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Unformatted text preview: an interrupt or exception handler. When execution of the handler is complete, the processor resumes execution of the interrupted procedure or task. The resumption of the interrupted procedure or task happens without loss of program continuity, unless recovery from an exception was not possible or an interrupt caused the currently running program to be terminated. This chapter describes the processor’s interrupt and exception-handling mechanism, when operating in protected mode. A detailed description of the exceptions and the conditions that cause them to be generated is given at the end of this chapter. Refer to Chapter 16, 8086 Emulation for a description of the interrupt and exception mechanism for real-address and virtual-8086 mode. 5.1.1. Sources of Interrupts The processor receives interrupts from two sources: • • External (hardware generated) interrupts. Software-generated interrupts. 5-1 INTERRUPT AND EXCEPTION HANDLING 126.96.36.199. EXTERNAL INTERRUPTS External interrupts are received through pins on the processor or through the local APIC serial bus. The primary interrupt pins on a P6 family or Pentium® processor are the LINT[1:0] pins, which are connected to the local APIC (refer to Section 7.5., “Advanced Programmable Interrupt Controller (APIC)” in Chapter 7, Multiple-Processor Management). When the local APIC is disabled, these pins are configured as INTR and NMI pins, respectively. Asserting the INTR pin signals the processor that an external interrupt has occurred, and the processor reads from the system bus the interrupt vector number provided by an external interrupt controller, such as an 8259A (refer to Section 5.2., “Exception and Interrupt Vectors”). Asserting the NMI pin signals a nonmaskable interrupt (NMI), which is assigned to interrupt vector 2. When the local APIC is enabled, the LINT[1:0] pins can be programmed through the APIC’s vector table to be associated with any of the processor’s exception or interrupt vectors. The processor’s local APIC can be connected to a system-based I/O APIC. Here, external interrupts received at the I/O APIC’s pins can be directed to the local APIC through the APIC serial bus (pins PICD[1:0]). The I/O APIC determines the vector number of the interrupt and sends this number to the local APIC. When a system contains multiple processors, processors can also send interrupts to one another by means of the APIC serial bus. The LINT[1:0] pins are not available on the Intel486™ processor and the earlier Pentium® processors that do not contain an on-chip local APIC. Instead these processors have dedicated NMI and INTR pins. With these processors, external interrupts are typically generated by a system-based interrupt controller (8259A), with the interrupts being signaled through the INTR pin. Note that several other pins on the processor cause a processor interrupt to occur; however, these interrupts are not handled by the interrupt and exception mechanism described in this chapter. These pins include the RESET#, FLUSH#, STPCLK#, SMI#, R/S#, and INIT# pins. Which of these pins are included on a particular Intel Architecture processor is implementation dependent. The functions of these pins are described in the data books for the individual processors. The SMI# pin is also described in Chapter 12, System Management Mode (SMM). 188.8.131.52. MASKABLE HARDWARE INTERRUPTS Any external interrupt that is delivered to the processor by means of the INTR pin or through the local APIC is called a maskable hardware interrupt. The maskable hardware interrupts that can be delivered through the INTR pin include all Intel Architecture defined interrupt vectors from 0 through 255; those that can be delivered through the local APIC include interrupt vectors 16 through 255. All maskable hardware interrupts can be masked as a group. Use the single IF flag in the EFLAGS register (refer to Section 5.6.1., “Masking Maskable Hardware Interrupts”) to mask these maskable interrupts. Note that when interrupts 0 through 15 are delivered through the local APIC, the APIC indicates the receipt of an illegal vector. 5-2 INTERRUPT AND EXCEPTION HANDLING 184.108.40.206. SOFTWARE-GENERATED INTERRUPTS The INT n instruction permits interrupts to be generated from within software by supplying the interrupt vector number as an operand. For example, the INT 35 instruction forces an implicit call to the interrupt handler for interrupt 35. Any of the interrupt vectors from 0 to 255 can be used as a parameter in this instruction. If the processor’s predefined NMI vector is used, however, the response of the processor will not be the same as it would be from an NMI interrupt generated in the normal manner. If vector number 2 (the NMI vector) is used in this instruction, the NMI interrupt handler is called, but the processor’s NMI-handling hardware is not activated. Note that interrupts generated in software with the INT n instruction cannot be masked by the IF flag in the EFLAGS register. 5.1.2. Sources...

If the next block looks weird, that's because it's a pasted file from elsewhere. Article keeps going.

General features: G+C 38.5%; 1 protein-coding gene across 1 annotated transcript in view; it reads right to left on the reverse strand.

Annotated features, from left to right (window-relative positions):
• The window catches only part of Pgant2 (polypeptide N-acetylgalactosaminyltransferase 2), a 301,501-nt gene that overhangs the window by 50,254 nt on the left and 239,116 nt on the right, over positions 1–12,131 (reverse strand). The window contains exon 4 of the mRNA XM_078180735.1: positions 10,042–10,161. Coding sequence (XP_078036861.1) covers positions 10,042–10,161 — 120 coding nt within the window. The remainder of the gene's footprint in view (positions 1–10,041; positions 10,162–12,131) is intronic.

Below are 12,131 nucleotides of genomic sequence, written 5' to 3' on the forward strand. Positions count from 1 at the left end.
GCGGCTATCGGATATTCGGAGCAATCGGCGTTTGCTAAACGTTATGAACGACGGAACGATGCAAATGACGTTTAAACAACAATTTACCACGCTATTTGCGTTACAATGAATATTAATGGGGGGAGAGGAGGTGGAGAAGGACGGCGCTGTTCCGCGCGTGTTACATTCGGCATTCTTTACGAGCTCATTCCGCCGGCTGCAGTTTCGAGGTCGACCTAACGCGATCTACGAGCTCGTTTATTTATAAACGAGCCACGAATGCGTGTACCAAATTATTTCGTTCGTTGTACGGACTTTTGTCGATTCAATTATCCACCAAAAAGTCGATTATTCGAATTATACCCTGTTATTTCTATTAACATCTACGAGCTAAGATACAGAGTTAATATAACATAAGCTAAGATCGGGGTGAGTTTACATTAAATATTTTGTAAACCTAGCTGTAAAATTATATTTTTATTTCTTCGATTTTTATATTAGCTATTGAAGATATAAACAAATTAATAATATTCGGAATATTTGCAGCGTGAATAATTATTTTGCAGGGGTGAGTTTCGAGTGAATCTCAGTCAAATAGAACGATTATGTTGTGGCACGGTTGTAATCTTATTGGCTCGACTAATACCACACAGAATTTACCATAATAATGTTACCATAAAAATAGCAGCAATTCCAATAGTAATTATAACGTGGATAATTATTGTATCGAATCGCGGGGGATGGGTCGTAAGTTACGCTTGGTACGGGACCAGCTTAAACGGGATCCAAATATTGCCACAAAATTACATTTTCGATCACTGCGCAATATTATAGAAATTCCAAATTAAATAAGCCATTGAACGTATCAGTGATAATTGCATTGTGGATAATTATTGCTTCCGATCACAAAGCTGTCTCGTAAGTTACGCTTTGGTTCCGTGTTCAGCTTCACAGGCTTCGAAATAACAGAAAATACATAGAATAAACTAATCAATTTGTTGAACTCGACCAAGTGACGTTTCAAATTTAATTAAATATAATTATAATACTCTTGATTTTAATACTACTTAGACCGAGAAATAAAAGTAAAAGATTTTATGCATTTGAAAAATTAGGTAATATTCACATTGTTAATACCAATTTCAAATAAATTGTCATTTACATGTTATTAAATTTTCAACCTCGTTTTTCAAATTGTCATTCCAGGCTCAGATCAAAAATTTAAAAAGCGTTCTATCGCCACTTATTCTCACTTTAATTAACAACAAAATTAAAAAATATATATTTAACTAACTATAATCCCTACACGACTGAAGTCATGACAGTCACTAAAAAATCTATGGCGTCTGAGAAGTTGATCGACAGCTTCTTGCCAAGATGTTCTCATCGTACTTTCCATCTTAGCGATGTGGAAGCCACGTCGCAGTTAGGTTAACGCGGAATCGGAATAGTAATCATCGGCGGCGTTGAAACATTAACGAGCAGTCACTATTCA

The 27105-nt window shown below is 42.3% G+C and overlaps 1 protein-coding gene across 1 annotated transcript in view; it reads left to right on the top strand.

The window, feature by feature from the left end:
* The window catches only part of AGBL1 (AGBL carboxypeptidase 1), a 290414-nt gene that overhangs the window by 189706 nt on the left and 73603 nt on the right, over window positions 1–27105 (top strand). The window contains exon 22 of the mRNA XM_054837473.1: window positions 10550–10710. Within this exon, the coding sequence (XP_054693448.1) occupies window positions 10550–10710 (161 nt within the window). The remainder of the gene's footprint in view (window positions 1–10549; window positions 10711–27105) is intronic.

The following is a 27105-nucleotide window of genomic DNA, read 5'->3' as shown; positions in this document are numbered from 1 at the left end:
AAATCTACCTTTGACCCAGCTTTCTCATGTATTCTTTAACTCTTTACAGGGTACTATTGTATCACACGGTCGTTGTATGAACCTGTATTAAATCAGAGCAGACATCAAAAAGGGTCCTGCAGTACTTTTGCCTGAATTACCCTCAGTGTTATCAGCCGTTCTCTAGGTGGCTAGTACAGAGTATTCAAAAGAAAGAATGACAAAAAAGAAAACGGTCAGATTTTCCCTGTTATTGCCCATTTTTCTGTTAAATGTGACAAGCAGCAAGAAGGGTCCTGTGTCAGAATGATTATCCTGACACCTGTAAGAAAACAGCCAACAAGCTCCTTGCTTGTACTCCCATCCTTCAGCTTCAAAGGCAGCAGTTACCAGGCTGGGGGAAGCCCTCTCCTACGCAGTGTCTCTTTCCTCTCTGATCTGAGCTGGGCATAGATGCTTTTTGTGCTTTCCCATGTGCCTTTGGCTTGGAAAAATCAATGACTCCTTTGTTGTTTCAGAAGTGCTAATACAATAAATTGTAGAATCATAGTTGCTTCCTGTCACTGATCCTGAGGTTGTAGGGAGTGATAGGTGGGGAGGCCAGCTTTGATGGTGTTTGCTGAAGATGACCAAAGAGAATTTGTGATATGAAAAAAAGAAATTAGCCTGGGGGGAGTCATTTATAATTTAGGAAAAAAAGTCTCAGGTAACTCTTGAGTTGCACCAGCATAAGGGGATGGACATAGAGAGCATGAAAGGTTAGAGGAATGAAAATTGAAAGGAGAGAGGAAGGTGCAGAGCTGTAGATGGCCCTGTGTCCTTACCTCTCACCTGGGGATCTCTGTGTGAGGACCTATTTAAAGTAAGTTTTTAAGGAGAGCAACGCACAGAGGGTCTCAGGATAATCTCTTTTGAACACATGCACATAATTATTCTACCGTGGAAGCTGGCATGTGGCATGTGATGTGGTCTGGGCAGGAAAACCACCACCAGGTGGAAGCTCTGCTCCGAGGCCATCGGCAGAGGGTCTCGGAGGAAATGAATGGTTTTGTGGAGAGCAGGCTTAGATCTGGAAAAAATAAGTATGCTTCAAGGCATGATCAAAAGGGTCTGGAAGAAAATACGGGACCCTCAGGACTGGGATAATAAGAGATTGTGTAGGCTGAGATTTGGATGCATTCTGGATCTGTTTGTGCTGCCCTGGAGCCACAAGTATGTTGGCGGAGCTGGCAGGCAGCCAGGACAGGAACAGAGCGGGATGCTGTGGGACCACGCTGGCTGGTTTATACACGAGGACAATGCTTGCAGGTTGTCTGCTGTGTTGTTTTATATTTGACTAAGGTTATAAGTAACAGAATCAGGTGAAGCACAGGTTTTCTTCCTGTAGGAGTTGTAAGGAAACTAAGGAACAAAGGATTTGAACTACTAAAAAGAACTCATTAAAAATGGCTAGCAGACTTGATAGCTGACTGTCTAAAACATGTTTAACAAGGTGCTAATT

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This note was uploaded on 06/07/2013 for the course ECE 1234 taught by Professor Kwhon during the Spring '10 term at University of California, Berkeley.
- Spring '10